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Wikipedia says $i$ is an inclusion means $i: A \to B$ with $A \subset B$ means $i(x) = x$ for each $x\in A$.

But doesn't this mean $i(A) = A$, so this is actually identity?

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    $\begingroup$ To be the identity map it is necessary $A=B.$ $\endgroup$
    – mfl
    Nov 10, 2014 at 16:43

4 Answers 4

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No it isn't the identity since it isn't surjective. In the case when $B=A$ then this injection is the identity.

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  • $\begingroup$ But it is surjective with $A$. $\endgroup$
    – Lemon
    Nov 10, 2014 at 16:45
  • $\begingroup$ What do you mean by surjective with $A$? $\endgroup$
    – user63181
    Nov 10, 2014 at 16:46
  • $\begingroup$ I mean $i(A) = A$. $\endgroup$
    – Lemon
    Nov 10, 2014 at 16:47
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    $\begingroup$ $i$ is surjective if $\forall b\in B$ there's $a\in A$ such that $i(a)=b$. Now take $b\in B-A$ to see that $i$ isn't surjective if $B\ne A$. $\endgroup$
    – user63181
    Nov 10, 2014 at 16:50
  • $\begingroup$ Okay I understand that it isn't the identity on $B$, but it is identity on $A$ right? $\endgroup$
    – Lemon
    Nov 10, 2014 at 16:52
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Recall the definition: Two functions are equal if they have the same domain, codomain and if for each $x$ in the domain they take the same value...

You are missing the bolded part.

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    $\begingroup$ I thought that two functions are equal if they are the same set of ordered pairs. $\endgroup$
    – Asaf Karagila
    Nov 10, 2014 at 17:07
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    $\begingroup$ @Asaf: While that definition has some merit, if you don't include the codomain as part of the definition, you can't speak of surjectivity as an intrinsic property of the function. (You can, of course, still speak of a function being "surjective over the set $B$".) $\endgroup$ Nov 10, 2014 at 19:49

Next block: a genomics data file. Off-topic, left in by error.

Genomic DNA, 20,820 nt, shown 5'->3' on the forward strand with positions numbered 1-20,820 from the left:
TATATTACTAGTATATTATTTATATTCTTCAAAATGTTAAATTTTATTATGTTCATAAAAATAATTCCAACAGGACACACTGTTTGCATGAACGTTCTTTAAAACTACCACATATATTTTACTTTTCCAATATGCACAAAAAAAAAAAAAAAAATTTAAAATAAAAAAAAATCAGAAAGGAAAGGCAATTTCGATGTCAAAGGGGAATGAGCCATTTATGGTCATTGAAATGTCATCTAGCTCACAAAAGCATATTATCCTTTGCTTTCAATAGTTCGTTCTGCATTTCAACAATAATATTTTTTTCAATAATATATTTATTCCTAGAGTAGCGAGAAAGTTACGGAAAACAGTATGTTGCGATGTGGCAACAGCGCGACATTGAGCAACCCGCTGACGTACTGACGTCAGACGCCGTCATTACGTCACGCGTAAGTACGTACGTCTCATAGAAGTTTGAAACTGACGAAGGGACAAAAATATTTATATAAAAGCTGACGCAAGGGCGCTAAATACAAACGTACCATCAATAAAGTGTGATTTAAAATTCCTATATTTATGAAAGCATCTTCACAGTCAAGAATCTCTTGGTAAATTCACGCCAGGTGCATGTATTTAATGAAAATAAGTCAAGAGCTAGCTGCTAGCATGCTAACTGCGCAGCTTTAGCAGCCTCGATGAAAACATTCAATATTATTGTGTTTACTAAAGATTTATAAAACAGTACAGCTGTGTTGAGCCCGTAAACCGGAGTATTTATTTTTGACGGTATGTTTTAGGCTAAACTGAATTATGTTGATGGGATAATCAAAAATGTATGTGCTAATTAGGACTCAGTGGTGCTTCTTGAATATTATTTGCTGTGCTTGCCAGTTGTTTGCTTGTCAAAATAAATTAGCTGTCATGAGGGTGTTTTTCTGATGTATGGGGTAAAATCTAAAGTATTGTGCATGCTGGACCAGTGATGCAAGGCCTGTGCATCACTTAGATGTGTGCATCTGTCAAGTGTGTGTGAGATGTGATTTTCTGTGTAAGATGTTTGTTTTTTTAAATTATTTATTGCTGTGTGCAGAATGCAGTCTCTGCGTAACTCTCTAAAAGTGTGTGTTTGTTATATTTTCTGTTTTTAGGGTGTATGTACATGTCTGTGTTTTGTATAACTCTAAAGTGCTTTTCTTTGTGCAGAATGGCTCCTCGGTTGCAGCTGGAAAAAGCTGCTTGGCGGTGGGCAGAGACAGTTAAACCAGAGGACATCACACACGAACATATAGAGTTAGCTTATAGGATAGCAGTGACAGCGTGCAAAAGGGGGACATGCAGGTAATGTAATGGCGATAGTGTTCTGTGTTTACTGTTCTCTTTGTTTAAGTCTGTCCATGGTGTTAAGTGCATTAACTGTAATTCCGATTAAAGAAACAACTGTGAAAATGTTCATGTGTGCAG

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    $\begingroup$ @Ilmari: Strange how set theorists talk about surjections all the time! $\endgroup$
    – Asaf Karagila
    Nov 10, 2014 at 20:02
  • $\begingroup$ @AsafKaragila Correct me if I am wrong, but I thought that the formal definition of a function is a SUBset of ordered pairs, the subset being in the product of domain and co-domain. $\endgroup$
    – N. S.
    Nov 10, 2014 at 23:53
  • $\begingroup$ The two most common definitions are (1) a set of ordered pairs with some property, (2) an ordered triplet consisting of a set of ordered pairs, domain and codomain. In the first definition the domain can be extracted from the ordered pairs, but the codomain cannot, whereas in the second definition changing the codomain will change the function. Both definitions are useful, depending on what you are doing. $\endgroup$
    – Asaf Karagila
    Nov 11, 2014 at 3:25
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Map i is not identity map,to be identity codomain and domain has to be same.

Also, we can say map i is identity on A.

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Two maps $f,g$ are the same if their domain is the same and $f(x)=g(x) \hspace{0.5cm}\forall \hspace{0.2cm}x \in D=D(f)=D(g)$. In your case the first condition is not satisfied.

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  • $\begingroup$ In the most common definition, the codomains are also required to be the same. In the original example, the functions have the same domain A, but different codomains (A vs B). $\endgroup$
    – J-mster
    Nov 11, 2014 at 12:38
  • $\begingroup$ Thank you, I had not realize that in some context it may be appropiate to make this distinction. $\endgroup$
    – somebody
    Nov 16, 2014 at 11:47

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